The use of treatment systems that effectively target and treat toxic and undesirable contaminants is essential for drinking water production. The standard drinking water treatment system process typically has four stages: coagulation, clarification, filtration and disinfection. Zeolite is typically used in the filtration stage of a filtration system to achieve optimum treatment performance.
Filtration prior to disinfection is essential. Although sedimentation removes most of the solids from the treatment, a significant amount of micron-sized contaminants remain in suspension. Disinfectants can be inhibited by certain particulate matter, or they can react with certain contaminants that produce toxic by-products.
Filtration can be carried out in a number of ways, but one of the most common is the use of media filters. Due to its unique physical properties, zeolite has the potential to be an effective filtration medium for treating drinking water.
In this article FEIZHOU will analyse the four most important benefits of sodium zeolite media when used in drinking water treatment systems.
Disinfection does kill bacteria, so this may not seem like a big deal, but it does help to reduce bacteria concentrations during the disinfection process. In reducing some of the bacteria in the effluent, the dose of disinfectant required can be reduced. Optimising the amount of disinfectant to reduce operating costs benefits the facility.
Ammonia and heavy metals are important issues in drinking water treatment. Both of these contaminants are toxic to humans. Coagulation, flocculation and sedimentation may not be sufficient to remove them to levels sufficient for human consumption. Sodium zeolite has just the right affinity for these molecules and adsorbs them and retains them in its molecular pores.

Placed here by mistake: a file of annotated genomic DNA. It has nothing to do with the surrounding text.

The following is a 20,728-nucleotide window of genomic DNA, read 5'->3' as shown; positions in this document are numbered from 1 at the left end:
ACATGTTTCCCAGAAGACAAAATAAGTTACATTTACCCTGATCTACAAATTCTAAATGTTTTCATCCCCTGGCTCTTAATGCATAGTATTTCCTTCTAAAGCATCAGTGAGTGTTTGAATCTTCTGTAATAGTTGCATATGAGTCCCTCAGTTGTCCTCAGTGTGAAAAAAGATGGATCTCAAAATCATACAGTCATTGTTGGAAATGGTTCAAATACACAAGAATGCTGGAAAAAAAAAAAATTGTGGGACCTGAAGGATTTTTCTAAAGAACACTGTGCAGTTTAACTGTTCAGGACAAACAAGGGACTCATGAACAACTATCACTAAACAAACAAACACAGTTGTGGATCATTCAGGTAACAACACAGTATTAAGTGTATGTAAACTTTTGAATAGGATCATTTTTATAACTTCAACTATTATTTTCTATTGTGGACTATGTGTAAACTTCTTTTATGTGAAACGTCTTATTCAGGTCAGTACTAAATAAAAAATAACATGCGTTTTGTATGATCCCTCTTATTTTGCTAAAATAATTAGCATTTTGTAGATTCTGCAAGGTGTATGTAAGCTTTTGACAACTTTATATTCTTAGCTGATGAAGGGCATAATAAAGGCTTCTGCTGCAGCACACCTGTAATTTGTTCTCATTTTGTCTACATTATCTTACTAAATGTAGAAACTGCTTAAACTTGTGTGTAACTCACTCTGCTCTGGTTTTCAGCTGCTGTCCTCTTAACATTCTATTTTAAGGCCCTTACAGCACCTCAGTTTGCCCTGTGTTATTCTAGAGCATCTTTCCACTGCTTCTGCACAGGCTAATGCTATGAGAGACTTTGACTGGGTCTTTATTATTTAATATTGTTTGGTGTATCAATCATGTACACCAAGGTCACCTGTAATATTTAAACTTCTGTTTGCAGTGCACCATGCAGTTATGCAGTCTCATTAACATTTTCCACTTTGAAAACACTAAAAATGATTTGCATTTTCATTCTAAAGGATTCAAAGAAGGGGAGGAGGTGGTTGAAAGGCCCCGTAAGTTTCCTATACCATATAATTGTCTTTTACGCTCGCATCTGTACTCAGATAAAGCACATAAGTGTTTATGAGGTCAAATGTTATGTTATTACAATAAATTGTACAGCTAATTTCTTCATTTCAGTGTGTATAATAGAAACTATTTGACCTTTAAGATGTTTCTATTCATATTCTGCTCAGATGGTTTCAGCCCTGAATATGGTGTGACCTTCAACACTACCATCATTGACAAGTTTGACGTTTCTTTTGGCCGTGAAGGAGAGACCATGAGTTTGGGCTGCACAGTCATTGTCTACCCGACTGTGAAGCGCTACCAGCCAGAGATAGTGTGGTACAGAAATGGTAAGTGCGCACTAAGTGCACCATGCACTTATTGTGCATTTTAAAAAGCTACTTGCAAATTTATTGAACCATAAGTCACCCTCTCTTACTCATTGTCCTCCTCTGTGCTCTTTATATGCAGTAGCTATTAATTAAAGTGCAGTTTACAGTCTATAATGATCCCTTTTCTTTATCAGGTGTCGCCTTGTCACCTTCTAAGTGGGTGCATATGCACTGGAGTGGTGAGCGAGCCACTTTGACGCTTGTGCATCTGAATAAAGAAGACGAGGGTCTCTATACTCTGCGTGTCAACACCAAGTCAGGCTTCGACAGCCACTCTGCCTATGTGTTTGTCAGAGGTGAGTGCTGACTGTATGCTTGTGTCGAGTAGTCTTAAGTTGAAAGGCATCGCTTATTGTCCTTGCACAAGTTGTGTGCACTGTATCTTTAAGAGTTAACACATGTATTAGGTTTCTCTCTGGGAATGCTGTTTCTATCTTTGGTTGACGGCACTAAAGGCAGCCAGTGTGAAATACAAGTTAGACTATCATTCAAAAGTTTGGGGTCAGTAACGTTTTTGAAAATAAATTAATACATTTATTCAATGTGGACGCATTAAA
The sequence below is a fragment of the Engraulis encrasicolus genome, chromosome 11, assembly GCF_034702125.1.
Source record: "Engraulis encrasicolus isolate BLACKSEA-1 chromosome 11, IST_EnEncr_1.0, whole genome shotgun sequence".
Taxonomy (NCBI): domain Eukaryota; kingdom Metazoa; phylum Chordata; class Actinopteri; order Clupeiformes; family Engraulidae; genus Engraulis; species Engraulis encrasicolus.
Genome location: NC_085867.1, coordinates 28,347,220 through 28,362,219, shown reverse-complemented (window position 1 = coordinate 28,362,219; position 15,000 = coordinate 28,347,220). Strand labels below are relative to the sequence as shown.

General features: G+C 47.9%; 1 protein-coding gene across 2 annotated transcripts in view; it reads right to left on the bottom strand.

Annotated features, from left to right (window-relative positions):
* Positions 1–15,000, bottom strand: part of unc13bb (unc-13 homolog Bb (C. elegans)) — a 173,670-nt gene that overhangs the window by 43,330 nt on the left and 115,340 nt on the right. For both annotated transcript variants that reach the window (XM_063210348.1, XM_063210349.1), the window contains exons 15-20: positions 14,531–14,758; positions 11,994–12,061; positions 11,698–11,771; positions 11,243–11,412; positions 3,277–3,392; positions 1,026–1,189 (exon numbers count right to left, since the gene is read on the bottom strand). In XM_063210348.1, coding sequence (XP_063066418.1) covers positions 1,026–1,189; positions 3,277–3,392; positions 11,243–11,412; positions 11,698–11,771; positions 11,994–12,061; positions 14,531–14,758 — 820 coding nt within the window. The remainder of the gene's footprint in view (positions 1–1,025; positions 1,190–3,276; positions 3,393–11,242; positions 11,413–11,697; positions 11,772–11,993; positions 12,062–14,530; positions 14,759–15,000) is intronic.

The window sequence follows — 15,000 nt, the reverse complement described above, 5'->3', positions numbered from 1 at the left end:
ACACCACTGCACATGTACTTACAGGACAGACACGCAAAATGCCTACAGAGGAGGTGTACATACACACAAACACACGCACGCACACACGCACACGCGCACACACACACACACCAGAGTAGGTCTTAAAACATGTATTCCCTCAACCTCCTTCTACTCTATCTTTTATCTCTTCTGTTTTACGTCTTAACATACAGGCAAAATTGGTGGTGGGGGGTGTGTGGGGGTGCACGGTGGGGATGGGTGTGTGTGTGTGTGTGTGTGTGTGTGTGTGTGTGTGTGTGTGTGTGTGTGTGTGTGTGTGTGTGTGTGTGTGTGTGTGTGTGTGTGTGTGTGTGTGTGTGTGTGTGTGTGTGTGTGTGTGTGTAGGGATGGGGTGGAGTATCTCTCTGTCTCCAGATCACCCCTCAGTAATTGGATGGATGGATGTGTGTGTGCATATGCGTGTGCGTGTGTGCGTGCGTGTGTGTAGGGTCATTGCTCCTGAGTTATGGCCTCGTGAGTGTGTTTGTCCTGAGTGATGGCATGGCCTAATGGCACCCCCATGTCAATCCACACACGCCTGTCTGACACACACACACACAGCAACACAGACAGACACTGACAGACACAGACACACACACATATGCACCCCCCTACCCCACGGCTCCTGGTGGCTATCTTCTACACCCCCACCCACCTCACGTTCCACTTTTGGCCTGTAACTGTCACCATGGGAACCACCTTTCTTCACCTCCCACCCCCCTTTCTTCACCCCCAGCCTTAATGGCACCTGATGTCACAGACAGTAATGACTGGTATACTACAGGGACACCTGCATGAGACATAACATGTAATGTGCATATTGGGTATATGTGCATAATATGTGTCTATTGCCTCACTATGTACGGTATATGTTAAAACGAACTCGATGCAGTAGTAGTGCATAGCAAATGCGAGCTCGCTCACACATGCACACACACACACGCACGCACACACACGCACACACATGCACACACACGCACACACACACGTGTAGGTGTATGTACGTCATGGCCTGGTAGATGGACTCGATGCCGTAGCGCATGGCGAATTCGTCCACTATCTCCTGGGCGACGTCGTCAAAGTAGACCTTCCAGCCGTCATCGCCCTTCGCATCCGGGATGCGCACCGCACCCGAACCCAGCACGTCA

If concentrations of hardness minerals such as calcium and magnesium are high enough, they can cause problems in the distribution pipework. These minerals are not bad in themselves. However, at some point their concentration in the water supply reaches a supersaturation point and they start to precipitate out of solution. This can result in people experiencing scale build-up in their homes, which can lead to blocked pipes and taps.
Zeolite's ability to exchange calcium and magnesium ions in the water means that it can double as a softening agent if regenerated with a brine solution.
If you have ever turned on a tap and the water comes out brown, you may have a problem with iron rust. Similar to calcium and magnesium, iron is an important dietary supplement. However, too much iron can pose a health risk to the body. Therefore, there is also a need to reduce the amount of iron in drinking water. Sodium zeolite is also able to reduce iron levels to some extent through its absorption and ion exchange properties.
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